This call for a Ticket Buyer Bill of Rights comes as several of the organizations including the National Consumers League and Sports Fan Coalition plead their case to Colorado lawmakers not to pass Senate Bill 60, per Colorado Politics. The legislation, which is supported by Ticketmaster but opposed by VividSeats and StubHub, would among other things outlaw “speculative ticketing” as well as a number of other deceptive practices including selling a ticket without possession of it, selling a ticket that doesn’t match its description, selling a ticket without disclosing the close of service charges and other fees, increasing the price of the ticket upon resale, and using bots to purchase large numbers of tickets (which was already federally outlawed in 2016).

The bill would also give venue operators the ability to revoke tickets bought or sold through deceptive practices. Critics of the bill— like VividSeats, StubHub, National Consumers League, and Sports Fan Coalition—say this will give Ticketmaster the ability to revoke tickets from competitors and further control the market. Legislators went back to clarify that an “event operator is a person who owns or operates a venue, not a venue’s primary ticket seller.” According to Colorado Politics, Ticketmaster would only be able to revoke tickets at the three venues it owns in the state: the Fillmore Auditorium, Marquis Theater, and Summit, all of which are in Denver.

Independent owners of many Colorado venues have offered an alternative side to Senate Bill 60. Proprietors from National Western Complex, Ball Arena, Larimer Lounge, and the Fox Theater recounted how often their venues have sat half empty during what was ostensibly a sold-out show after resellers used bots to buy up hundreds of tickets, only to ultimately be unable to offload the ticket inventory. The result leaves venues overstaffed, overstocked, and underfunded on what was expected to be a big night. According to the proprietors, the ability afforded to them by SB 60 to cancel tickets bought through deceptive means would give them a weapon in the fight against an unscrupulous secondary market.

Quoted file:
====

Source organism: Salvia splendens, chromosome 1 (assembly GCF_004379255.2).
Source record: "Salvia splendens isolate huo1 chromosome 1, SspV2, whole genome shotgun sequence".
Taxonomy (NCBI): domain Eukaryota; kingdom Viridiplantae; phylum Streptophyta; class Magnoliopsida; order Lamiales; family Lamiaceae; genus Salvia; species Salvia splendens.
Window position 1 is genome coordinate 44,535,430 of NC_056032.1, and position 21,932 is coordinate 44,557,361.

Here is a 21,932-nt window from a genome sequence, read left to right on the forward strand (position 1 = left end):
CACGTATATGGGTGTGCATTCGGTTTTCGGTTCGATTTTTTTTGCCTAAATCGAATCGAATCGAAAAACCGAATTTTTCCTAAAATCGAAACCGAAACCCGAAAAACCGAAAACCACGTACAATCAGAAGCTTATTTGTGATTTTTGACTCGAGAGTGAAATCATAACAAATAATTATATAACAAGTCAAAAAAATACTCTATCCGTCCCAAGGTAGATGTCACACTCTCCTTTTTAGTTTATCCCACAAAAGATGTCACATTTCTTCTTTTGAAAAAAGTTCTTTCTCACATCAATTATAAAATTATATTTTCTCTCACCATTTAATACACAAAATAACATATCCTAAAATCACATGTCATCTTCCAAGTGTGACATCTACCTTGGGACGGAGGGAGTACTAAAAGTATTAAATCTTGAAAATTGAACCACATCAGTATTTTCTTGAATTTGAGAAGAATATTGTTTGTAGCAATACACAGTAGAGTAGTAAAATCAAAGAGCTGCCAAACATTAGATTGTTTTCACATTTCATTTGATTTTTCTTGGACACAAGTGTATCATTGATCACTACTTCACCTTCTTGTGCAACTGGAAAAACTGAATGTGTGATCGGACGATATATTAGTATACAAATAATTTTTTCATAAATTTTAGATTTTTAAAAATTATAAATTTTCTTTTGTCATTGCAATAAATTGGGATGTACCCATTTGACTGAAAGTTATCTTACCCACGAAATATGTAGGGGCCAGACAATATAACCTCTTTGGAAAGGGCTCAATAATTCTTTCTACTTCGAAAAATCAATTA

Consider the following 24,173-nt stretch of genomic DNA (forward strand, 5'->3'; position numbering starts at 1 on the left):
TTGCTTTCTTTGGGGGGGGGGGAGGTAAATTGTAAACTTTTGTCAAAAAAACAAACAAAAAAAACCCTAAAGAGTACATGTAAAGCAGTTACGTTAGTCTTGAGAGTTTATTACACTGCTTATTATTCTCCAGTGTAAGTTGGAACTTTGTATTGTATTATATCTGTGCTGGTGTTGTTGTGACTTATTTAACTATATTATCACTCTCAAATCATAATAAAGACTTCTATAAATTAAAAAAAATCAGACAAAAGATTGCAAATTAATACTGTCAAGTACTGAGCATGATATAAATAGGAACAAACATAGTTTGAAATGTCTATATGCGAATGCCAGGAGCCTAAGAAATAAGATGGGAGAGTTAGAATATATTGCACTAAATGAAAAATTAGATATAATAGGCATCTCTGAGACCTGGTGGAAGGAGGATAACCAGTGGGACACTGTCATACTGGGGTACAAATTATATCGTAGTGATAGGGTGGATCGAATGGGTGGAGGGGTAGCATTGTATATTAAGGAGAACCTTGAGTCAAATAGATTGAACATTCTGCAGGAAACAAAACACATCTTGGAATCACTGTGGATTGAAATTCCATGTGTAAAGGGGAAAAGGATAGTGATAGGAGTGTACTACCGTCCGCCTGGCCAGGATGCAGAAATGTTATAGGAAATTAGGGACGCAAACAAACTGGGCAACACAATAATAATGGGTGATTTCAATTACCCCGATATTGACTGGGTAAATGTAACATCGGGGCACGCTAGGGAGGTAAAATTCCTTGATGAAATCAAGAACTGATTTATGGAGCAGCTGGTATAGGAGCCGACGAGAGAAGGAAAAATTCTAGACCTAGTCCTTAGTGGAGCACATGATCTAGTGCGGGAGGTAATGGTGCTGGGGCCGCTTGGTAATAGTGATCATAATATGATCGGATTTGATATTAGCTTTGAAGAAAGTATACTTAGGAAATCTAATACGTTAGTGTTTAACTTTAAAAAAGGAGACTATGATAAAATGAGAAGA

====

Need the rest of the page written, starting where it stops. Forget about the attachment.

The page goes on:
“The venue is staffed up with a full production: bar, security, box office staff. What we thought was a sold-out show is only 60% to 70% full because the resellers couldn’t get rid of their tickets,” said David Weingarden with Z2 Entertainment and the Colorado Independent Venue Association. “Now, we’ve lost 30% to 40% of our anticipated food and beverage revenue, our labor costs are unnecessarily high. … Everybody loses except for the secondary ticket sellers.”

The Ticket Buyer Bill of Rights comes as Ticketmaster continues to suffer the fallout from Taylor Swift‘s The Eras Tour pre-sale that left millions of fans ticketless and angry. Recently, President Joe Biden called on Congress to pass legislation limiting “junk fees” which include predatory hidden fees on concert and event tickets. The Department of Justice is reportedly in the midst of an anti-trust investigation into Live Nation Entertainment—the company formed in 2010 when ticketing giant Ticketmaster and the world’s largest concert promoter Live Nation Inc. came together as one company in a highly controversial merger. In the months since the Eras Tour disaster, the issue of fair competition in the ticketing market has become a bipartisan rallying cry, though no changes have yet been made.

Read the full Ticket Buyer Bill of Rights here. Read more about SB 60 and the arguments against it here.